22 Feb 2013

Others on the Minimum Wage

Daniel Kuehn, David R. Henderson, Economics 5 Comments

==> David R. Henderson writes a neat summary and critique of the Card & Krueger work. (Daniel Kuehn doesn’t get it.) In the comments, Bill Woolsey leaves a fantastic summary of the various issues.

==> Don Boudreaux says that if we can raise employment costs by 24% with no dire effect on employment, would it also work if we reduced productivity by 24% (by mandating 15-minute breaks every hour)? (Daniel Kuehn doesn’t like it.)

5 Responses to “Others on the Minimum Wage”

  1. Daniel Kuehn says:

    It was the one point on trusting the price data with C&K that was odd. I get the price argument (I’m trusting it’s correct – I don’t know the right way to think about how prices filter through in a monopsony). But again you are linking to a post where I was favorably recommending and agreeing with David’s post and acting like I’m disagreeing (just like initially you had linked to me acting like I was offering praise for Obama’s minimum wage proposal when I wasn’t.

    How are you ever going to write a convincing Krugman Kontradiction if you can’t keep my relatively lucid prose straight! :)

    You are right on Boudreaux. I do not see how all these alternative scenarios he’s demonstrating show anything. I wish he would draw it out because I’m worried I’m thinking about it in the wrong way.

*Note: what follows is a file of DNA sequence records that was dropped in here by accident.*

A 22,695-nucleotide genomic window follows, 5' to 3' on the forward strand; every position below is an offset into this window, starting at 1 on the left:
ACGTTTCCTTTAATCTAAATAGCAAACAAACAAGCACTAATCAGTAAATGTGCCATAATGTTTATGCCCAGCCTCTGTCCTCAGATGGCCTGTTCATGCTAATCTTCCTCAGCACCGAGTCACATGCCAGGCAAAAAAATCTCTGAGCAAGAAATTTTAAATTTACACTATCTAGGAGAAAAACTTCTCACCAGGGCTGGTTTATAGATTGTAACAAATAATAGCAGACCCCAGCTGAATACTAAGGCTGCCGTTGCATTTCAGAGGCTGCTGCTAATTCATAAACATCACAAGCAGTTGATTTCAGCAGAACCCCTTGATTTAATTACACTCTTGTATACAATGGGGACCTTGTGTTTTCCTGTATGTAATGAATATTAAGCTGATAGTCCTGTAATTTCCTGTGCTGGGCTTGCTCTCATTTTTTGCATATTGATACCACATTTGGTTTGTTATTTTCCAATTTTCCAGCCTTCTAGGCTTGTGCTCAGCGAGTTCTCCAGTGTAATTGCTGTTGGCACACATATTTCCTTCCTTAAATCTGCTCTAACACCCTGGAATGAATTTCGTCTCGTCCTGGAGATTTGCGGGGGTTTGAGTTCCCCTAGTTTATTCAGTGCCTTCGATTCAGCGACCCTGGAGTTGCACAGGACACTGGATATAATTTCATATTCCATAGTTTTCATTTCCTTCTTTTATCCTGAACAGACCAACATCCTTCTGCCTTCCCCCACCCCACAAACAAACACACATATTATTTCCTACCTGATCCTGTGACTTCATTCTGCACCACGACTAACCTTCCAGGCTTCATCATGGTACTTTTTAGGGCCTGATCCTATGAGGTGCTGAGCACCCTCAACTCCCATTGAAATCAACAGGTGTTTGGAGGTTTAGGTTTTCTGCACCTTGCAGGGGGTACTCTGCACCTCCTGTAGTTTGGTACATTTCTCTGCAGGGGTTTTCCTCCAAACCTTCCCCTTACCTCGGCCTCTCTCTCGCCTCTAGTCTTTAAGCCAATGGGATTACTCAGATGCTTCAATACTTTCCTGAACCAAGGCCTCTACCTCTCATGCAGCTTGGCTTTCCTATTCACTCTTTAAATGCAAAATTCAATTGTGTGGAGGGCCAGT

• Major_Freedom says:

      Seriously, why are the words “monopsony” and “low skilled labor market” even being used in the same sentence?

      Virtually EVERY employer could use cheap unskilled labor to do something, as long as the price is low enough.

  2. Nick Rowe says:

    For a survey of Canadian empirical work, here’s Stephen Gordon: http://www2.macleans.ca/2013/02/19/want-to-help-the-poor-dont-waste-your-time-with-the-minimum-wage/

    Canadian studies tend to find bigger reductions in employment than US studies. Maybe because we’ve got a better data set with more variation across provinces so we get more accurate estimates. Or maybe because our minimum wages tend to be higher, so are more binding.

  3. Tel says:

    if we can raise employment costs by 24% with no dire effect on employment, would it also work if we reduced productivity by 24% (by mandating 15-minute breaks every hour)?

    Sorry I just find it spooky that random people start talking about the same thing at the same time. Almost like there’s some global communication network, and we are all linked up to it.

    http://www.black-and-right.com/2013/02/21/bitch-slap-of-the-day-12/

    I have visited that factory a couple of times. The French workforce gets paid high wages but works only three hours. They get one hour for breaks and lunch, talk for three, and work for three. I told this to the French union workers to their faces. They told me that’s the French way!

    • Kevin L says:

      Hence, why we buy more things from Asia than France.

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